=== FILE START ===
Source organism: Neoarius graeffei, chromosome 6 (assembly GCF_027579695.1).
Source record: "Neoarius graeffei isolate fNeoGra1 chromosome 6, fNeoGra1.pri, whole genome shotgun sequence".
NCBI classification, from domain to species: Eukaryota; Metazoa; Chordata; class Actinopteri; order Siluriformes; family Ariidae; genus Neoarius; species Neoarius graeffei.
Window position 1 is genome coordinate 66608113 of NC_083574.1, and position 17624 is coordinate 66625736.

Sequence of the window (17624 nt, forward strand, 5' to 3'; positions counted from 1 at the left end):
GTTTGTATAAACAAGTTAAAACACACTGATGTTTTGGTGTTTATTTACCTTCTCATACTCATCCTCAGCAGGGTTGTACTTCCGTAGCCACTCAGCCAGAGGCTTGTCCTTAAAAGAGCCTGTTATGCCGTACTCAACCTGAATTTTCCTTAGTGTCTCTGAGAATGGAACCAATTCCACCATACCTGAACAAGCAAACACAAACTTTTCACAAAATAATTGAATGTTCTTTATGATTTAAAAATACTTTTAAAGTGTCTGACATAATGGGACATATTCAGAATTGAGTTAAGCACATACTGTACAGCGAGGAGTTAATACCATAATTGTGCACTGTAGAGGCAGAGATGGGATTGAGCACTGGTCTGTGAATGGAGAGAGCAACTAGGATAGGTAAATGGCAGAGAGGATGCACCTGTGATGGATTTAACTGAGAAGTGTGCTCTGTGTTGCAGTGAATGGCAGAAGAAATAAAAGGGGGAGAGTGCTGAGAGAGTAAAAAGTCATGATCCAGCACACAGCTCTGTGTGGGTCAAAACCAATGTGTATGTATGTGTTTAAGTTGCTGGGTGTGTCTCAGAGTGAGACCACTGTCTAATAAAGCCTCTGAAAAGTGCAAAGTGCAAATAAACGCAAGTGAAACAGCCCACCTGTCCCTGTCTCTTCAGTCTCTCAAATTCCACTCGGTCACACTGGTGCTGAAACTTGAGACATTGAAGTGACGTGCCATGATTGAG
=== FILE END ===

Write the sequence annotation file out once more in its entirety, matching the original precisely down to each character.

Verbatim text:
Source organism: Neoarius graeffei, chromosome 6 (assembly GCF_027579695.1).
Source record: "Neoarius graeffei isolate fNeoGra1 chromosome 6, fNeoGra1.pri, whole genome shotgun sequence".
NCBI classification, from domain to species: Eukaryota; Metazoa; Chordata; class Actinopteri; order Siluriformes; family Ariidae; genus Neoarius; species Neoarius graeffei.
Window position 1 is genome coordinate 66608113 of NC_083574.1, and position 17624 is coordinate 66625736.

Sequence of the window (17624 nt, forward strand, 5' to 3'; positions counted from 1 at the left end):
GTTTGTATAAACAAGTTAAAACACACTGATGTTTTGGTGTTTATTTACCTTCTCATACTCATCCTCAGCAGGGTTGTACTTCCGTAGCCACTCAGCCAGAGGCTTGTCCTTAAAAGAGCCTGTTATGCCGTACTCAACCTGAATTTTCCTTAGTGTCTCTGAGAATGGAACCAATTCCACCATACCTGAACAAGCAAACACAAACTTTTCACAAAATAATTGAATGTTCTTTATGATTTAAAAATACTTTTAAAGTGTCTGACATAATGGGACATATTCAGAATTGAGTTAAGCACATACTGTACAGCGAGGAGTTAATACCATAATTGTGCACTGTAGAGGCAGAGATGGGATTGAGCACTGGTCTGTGAATGGAGAGAGCAACTAGGATAGGTAAATGGCAGAGAGGATGCACCTGTGATGGATTTAACTGAGAAGTGTGCTCTGTGTTGCAGTGAATGGCAGAAGAAATAAAAGGGGGAGAGTGCTGAGAGAGTAAAAAGTCATGATCCAGCACACAGCTCTGTGTGGGTCAAAACCAATGTGTATGTATGTGTTTAAGTTGCTGGGTGTGTCTCAGAGTGAGACCACTGTCTAATAAAGCCTCTGAAAAGTGCAAAGTGCAAATAAACGCAAGTGAAACAGCCCACCTGTCCCTGTCTCTTCAGTCTCTCAAATTCCACTCGGTCACACTGGTGCTGAAACTTGAGACATTGAAGTGACGTGCCATGATTGAG